Beta Blockers After MI and Preserved EF

reduce ami trial

Year: 2024 Title: REDUCE-AMI Subtitle: Beta-Blockers after Myocardial Infarction and Preserved Ejection Fraction Type of Trial: A randomized, parallel-group, open-label trial

Objective: To determine whether long-term treatment with oral beta-blockade in patients with myocardial infarction and preserved left ventricular systolic ejection fraction reduces the composite of death of any cause or new myocardial infarction.

Patients: 5020

Inclusion Criteria:

  • Age ≥18 years
  • Day 1-7 after MI
  • Undergone coronary angiography during hospitalization
  • Obstructive coronary artery disease documented by coronary angiography and EF≥50%

Exclusion Criteria: Contraindications for beta-blockade.


  • Beta-Blocker Group (n = 2508)
  • No-Beta-Blocker Group (n = 2512)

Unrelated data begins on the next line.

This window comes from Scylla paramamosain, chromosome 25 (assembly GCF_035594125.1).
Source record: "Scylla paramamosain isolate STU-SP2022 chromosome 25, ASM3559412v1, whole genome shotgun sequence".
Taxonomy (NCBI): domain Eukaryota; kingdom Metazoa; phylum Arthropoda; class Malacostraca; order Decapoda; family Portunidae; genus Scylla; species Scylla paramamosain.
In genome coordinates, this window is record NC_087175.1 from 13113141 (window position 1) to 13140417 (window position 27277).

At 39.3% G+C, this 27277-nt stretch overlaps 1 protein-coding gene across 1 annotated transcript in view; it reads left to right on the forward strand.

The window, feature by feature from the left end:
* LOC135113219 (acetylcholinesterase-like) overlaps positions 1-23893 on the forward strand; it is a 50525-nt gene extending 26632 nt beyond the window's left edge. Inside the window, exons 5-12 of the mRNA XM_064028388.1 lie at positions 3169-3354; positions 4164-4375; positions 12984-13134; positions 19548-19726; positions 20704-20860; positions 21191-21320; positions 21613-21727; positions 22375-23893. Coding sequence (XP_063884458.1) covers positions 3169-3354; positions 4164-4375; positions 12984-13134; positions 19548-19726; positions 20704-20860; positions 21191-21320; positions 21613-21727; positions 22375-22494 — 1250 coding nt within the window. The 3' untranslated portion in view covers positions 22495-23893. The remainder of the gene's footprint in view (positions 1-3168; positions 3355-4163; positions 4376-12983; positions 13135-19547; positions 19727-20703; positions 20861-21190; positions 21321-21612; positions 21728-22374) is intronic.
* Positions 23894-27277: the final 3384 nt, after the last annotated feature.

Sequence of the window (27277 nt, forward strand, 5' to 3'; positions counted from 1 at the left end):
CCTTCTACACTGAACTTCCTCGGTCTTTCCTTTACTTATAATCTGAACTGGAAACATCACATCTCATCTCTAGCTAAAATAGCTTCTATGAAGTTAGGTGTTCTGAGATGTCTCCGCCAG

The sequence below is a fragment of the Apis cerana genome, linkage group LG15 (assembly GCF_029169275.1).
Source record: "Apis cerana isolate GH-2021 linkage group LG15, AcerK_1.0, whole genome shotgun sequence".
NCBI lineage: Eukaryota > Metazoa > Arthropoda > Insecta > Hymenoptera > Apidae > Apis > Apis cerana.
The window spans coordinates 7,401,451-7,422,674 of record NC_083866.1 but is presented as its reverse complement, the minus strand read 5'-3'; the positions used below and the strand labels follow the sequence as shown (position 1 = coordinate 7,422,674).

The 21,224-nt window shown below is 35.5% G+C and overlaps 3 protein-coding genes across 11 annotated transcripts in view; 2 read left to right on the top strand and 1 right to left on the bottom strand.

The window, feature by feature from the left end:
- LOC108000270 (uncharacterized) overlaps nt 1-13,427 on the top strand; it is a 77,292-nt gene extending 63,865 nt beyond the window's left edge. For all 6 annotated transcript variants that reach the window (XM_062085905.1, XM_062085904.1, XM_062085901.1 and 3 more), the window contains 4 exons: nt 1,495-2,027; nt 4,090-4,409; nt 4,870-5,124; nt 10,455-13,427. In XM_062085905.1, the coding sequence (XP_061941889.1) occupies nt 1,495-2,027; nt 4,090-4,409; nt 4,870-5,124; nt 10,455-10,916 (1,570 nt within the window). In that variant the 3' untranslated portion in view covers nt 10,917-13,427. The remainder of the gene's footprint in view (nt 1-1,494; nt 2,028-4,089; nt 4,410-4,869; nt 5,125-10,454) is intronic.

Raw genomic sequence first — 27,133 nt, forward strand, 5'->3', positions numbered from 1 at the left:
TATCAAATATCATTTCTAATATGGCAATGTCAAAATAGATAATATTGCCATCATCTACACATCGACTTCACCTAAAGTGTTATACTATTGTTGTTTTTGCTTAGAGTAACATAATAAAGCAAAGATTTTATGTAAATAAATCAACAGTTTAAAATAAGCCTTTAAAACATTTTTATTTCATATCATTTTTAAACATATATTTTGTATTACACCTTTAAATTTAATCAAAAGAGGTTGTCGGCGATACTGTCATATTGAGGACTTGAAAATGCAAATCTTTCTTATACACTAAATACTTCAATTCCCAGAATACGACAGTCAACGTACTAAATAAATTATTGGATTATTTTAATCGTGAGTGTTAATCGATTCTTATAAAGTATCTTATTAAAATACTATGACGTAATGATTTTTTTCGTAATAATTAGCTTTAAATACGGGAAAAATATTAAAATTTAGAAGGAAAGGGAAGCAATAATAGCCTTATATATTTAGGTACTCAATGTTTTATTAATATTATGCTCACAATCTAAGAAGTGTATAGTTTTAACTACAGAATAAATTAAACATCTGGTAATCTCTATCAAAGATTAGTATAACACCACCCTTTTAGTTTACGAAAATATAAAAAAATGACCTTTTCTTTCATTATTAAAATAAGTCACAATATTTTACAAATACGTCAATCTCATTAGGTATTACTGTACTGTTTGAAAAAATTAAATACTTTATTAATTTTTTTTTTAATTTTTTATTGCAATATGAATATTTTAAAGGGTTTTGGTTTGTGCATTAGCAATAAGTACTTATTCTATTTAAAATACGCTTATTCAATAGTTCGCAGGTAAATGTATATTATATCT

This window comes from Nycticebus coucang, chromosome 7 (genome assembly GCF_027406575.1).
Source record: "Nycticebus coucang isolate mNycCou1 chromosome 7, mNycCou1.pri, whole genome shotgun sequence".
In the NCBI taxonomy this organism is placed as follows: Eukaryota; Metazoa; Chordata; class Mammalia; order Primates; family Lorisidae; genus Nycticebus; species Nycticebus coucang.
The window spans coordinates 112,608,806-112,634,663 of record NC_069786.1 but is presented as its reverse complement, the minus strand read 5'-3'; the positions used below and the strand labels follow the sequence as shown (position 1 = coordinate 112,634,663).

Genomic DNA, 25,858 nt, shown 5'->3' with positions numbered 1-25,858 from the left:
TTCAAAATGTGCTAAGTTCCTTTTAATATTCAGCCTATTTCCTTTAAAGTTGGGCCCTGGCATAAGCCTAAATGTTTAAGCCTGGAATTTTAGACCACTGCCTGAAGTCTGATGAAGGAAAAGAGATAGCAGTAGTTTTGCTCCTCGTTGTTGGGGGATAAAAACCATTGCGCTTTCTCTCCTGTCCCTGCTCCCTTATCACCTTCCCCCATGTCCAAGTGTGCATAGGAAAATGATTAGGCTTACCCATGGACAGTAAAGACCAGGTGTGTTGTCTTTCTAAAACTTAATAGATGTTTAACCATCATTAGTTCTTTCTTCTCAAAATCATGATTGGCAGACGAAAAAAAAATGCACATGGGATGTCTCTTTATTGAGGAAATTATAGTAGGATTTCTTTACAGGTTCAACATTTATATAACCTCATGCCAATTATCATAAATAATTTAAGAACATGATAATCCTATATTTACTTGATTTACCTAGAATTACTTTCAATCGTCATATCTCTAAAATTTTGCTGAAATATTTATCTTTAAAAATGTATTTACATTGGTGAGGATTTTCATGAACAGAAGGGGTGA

Primary Outcome:

  • A composite of death from any cause or new myocardial infarction %
  • HR, 0.96; 95% CI, 0.79 to 1.16 (P=0.64)
  • Beta-Blocker Group: 7.9%
  • No-Beta-Blocker Group: 8.3%

Secondary Outcomes:

  • Death from any cause %
    • Beta-Blocker Group: 3.9%
    • No-Beta-Blocker Group: 4.1%
  • Hospitalization for atrial fibrillation %
    • Beta-Blocker Group: 1.1%
    • No-Beta-Blocker Group: 1.4%

Conclusion: Among patients with acute myocardial infarction who underwent early coronary angiography and had a preserved left ventricular ejection fraction (≥50%), long-term beta-blocker treatment did not lead to a lower risk of the composite primary endpoint of death from any cause or new myocardial infarction than no beta-blocker use.

Reference: Yndigegn T et al. N Engl J Med 2024; DOI: 10.1056/NEJMoa2401479

Comments are closed.